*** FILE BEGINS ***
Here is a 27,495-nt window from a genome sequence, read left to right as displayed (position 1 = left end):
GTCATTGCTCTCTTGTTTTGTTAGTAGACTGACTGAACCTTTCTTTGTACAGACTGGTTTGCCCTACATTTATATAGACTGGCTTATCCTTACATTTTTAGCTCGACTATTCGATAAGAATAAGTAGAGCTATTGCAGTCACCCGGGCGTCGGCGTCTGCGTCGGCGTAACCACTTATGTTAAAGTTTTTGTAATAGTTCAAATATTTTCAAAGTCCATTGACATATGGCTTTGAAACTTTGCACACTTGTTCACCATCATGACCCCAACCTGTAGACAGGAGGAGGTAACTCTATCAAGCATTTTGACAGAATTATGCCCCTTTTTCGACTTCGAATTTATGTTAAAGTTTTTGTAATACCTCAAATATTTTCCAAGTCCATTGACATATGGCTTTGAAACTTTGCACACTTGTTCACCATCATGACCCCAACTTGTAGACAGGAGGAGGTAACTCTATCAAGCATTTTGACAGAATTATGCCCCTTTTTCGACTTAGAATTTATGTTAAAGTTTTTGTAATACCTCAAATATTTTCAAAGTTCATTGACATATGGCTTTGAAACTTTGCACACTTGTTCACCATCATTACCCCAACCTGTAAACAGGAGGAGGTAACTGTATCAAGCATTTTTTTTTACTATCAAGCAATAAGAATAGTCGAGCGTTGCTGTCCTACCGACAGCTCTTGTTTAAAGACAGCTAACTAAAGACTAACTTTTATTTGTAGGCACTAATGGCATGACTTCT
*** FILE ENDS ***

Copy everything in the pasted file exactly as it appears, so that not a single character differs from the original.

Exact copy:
Here is a 27,495-nt window from a genome sequence, read left to right as displayed (position 1 = left end):
GTCATTGCTCTCTTGTTTTGTTAGTAGACTGACTGAACCTTTCTTTGTACAGACTGGTTTGCCCTACATTTATATAGACTGGCTTATCCTTACATTTTTAGCTCGACTATTCGATAAGAATAAGTAGAGCTATTGCAGTCACCCGGGCGTCGGCGTCTGCGTCGGCGTAACCACTTATGTTAAAGTTTTTGTAATAGTTCAAATATTTTCAAAGTCCATTGACATATGGCTTTGAAACTTTGCACACTTGTTCACCATCATGACCCCAACCTGTAGACAGGAGGAGGTAACTCTATCAAGCATTTTGACAGAATTATGCCCCTTTTTCGACTTCGAATTTATGTTAAAGTTTTTGTAATACCTCAAATATTTTCCAAGTCCATTGACATATGGCTTTGAAACTTTGCACACTTGTTCACCATCATGACCCCAACTTGTAGACAGGAGGAGGTAACTCTATCAAGCATTTTGACAGAATTATGCCCCTTTTTCGACTTAGAATTTATGTTAAAGTTTTTGTAATACCTCAAATATTTTCAAAGTTCATTGACATATGGCTTTGAAACTTTGCACACTTGTTCACCATCATTACCCCAACCTGTAAACAGGAGGAGGTAACTGTATCAAGCATTTTTTTTTACTATCAAGCAATAAGAATAGTCGAGCGTTGCTGTCCTACCGACAGCTCTTGTTTAAAGACAGCTAACTAAAGACTAACTTTTATTTGTAGGCACTAATGGCATGACTTCT